Scott Bennett – Leap Year

This was a show that I was really looking forwards to. I’d got a small party up for it, two of whom had seen Scott before and were already fans and two who hadn’t seen proper live comedy for ages and for whom it would be a real treat. As it happened, they couldn’t make it, which was a shame, as they missed a lovely show. Unusually, the energy levels stayed flat throughout. This wasn’t any fault of Bennett’s as I’ve seen him smash gigs at every level. The audience laughed and enjoyed it, but in a contrast to every other show I’ve seen of his, the energy just wasn’t in the room tonight.

Leap Year opened with Bennett being introduced to the stage by a recording of his daughter Sophia, which was a very nice touch that introduced his family into the show at an early stage. This was then followed by Scott doing a short bit of room work, chatting about it being Bonfire Night, which got a lot of nods of recognition when he moved on to saying about there being parents there who were just getting out of the house, away from their kids. This was a subtle and early hint of one of the themes of the show.

Leap Year was about Bennett, a risk averse family man, leaving a secure and successful career to follow his dream to be a stand up comedian. To anyone who has seen him smashing gigs over the last few years, Bennett being able to make it as a comic would be judged as a foregone conclusion. However, it’s not always so clear when you’re the one having to carry all of that responsibility and you making a mistake has an impact upon your family. This was a story that was easy to get onboard with and didn’t require any leaps of logic to follow. It was down to earth and perhaps all the more enjoyable for that.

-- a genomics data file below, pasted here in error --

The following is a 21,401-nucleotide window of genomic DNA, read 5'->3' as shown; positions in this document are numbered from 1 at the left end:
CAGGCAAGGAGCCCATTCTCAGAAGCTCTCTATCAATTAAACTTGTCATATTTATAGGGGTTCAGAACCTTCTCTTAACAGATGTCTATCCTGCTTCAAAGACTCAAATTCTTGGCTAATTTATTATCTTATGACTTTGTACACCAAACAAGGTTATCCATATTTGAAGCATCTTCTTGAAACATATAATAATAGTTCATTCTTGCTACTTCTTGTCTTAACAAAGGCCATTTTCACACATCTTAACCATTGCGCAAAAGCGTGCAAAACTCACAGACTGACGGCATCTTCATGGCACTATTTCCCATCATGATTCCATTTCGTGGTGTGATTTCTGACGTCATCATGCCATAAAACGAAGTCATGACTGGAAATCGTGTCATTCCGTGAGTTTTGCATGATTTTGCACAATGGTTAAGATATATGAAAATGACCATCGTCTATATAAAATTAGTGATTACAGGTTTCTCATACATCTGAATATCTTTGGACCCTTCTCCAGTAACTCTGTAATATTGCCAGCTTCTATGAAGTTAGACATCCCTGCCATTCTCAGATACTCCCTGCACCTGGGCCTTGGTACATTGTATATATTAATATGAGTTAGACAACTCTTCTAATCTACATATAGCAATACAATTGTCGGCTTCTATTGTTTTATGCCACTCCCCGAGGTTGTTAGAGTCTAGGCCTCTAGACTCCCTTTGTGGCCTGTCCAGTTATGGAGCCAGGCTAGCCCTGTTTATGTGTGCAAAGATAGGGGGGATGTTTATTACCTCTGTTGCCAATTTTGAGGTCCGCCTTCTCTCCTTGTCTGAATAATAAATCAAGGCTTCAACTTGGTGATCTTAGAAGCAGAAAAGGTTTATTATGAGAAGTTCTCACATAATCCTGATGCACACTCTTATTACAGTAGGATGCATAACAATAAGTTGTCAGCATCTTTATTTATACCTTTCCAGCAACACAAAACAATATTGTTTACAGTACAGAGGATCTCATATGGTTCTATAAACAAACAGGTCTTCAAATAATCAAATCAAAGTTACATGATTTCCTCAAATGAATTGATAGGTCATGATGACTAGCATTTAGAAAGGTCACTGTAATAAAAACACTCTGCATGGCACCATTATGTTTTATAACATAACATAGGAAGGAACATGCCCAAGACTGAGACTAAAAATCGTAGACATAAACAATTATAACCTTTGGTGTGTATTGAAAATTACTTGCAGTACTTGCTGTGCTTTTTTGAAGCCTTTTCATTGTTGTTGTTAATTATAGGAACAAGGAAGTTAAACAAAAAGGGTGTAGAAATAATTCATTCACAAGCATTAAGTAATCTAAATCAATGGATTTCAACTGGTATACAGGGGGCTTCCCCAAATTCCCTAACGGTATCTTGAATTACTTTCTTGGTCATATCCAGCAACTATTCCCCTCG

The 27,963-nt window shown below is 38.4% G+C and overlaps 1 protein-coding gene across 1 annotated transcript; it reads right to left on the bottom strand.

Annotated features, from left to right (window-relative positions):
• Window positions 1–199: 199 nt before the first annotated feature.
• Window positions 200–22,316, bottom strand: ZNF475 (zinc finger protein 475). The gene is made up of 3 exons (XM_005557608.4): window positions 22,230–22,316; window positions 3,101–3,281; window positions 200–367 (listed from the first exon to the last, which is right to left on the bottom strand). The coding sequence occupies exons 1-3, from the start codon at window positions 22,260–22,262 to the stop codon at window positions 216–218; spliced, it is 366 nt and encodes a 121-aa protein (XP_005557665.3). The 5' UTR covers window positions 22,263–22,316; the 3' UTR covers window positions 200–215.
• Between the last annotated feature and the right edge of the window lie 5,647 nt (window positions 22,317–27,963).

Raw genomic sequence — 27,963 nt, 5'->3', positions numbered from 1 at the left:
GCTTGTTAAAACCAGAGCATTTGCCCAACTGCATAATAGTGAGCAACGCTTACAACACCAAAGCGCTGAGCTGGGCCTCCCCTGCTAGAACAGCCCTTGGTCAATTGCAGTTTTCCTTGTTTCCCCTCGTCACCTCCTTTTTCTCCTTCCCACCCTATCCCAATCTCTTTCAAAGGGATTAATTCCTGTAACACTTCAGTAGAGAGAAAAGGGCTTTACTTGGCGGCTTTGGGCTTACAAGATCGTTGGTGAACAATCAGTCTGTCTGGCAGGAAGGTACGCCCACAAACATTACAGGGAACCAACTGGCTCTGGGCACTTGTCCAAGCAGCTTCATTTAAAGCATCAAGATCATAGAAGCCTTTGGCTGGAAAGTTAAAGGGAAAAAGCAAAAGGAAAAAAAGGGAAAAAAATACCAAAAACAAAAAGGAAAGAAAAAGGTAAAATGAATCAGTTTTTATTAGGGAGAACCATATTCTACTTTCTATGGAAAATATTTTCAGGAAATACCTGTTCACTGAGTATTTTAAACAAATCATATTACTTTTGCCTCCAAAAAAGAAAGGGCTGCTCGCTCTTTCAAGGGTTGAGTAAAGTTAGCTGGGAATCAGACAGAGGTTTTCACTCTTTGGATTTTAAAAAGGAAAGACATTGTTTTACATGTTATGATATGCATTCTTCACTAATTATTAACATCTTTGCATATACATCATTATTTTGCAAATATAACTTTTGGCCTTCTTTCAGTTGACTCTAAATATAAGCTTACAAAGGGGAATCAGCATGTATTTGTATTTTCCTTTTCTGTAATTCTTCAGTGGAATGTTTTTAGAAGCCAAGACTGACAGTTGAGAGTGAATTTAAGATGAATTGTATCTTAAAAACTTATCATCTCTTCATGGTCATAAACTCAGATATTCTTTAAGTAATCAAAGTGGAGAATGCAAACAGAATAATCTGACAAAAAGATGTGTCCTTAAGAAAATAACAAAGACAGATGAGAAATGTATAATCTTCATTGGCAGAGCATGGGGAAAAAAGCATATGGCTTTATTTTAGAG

As you’d expect with this comedian, the material was solid and the sincere delivery was spot on and totally in synch with his persona. The jokes came thick and fast, with the consistency of almost a one-liner artist, but without the mid show lull that you usually get when people become laughed out. From the routines and jokes it’s hard to pick favourites, because there was just so much that was absolutely top notch. Insomnia and dreams was very funny and logical, Bond is a cracking line, the shed is brilliant and his parents provide a down to earth, but joyfully zany contrast to his more immediate family. Bennett’s ability to differentiate family members through changing his voice is a minor but crucial ingredient to this show. It brings them to life as characters in a way that just a normal delivery wouldn’t do and it helps to keep the audience immersed in the show.

The closing routine was great and brings everything full circle in a way that gives a feeling of completeness to all that has been said. This is a lovely show from someone who is constantly succeeding in improving upon what a lot of other comedian’s would be happy to settle for.

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